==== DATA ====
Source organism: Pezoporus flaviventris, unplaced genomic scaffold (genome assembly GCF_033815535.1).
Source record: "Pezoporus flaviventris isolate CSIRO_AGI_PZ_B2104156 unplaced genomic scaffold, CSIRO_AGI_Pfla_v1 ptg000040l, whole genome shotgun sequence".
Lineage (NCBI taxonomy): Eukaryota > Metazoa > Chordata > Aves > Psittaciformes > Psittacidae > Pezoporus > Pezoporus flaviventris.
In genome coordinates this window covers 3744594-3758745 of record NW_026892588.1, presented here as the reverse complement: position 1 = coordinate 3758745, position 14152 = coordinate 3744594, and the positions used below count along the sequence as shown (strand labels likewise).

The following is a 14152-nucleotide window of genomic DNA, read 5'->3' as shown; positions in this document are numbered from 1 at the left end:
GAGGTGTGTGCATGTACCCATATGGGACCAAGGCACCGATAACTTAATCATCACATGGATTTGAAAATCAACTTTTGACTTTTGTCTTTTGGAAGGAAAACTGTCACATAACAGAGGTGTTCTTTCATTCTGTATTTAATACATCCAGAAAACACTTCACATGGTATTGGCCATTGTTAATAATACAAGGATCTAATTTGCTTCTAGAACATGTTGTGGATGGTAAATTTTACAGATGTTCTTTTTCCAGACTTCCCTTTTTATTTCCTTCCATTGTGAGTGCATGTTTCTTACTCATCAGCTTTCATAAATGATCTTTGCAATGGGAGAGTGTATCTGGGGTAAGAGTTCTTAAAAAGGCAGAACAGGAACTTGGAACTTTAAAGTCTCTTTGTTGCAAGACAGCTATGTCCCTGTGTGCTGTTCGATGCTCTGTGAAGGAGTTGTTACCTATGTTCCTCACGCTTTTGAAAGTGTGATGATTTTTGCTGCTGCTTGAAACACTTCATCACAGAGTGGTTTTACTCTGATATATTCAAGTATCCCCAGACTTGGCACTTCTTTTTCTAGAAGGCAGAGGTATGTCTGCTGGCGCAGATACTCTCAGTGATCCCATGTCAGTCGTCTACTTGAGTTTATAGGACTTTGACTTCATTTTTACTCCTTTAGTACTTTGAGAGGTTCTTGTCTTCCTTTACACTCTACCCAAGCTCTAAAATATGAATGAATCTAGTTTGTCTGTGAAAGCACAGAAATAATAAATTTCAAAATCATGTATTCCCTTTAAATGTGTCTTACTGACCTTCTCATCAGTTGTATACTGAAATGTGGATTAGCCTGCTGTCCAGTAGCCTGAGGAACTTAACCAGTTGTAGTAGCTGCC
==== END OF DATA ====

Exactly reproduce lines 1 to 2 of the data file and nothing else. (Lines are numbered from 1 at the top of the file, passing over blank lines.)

Source organism: Pezoporus flaviventris, unplaced genomic scaffold (genome assembly GCF_033815535.1).
Source record: "Pezoporus flaviventris isolate CSIRO_AGI_PZ_B2104156 unplaced genomic scaffold, CSIRO_AGI_Pfla_v1 ptg000040l, whole genome shotgun sequence".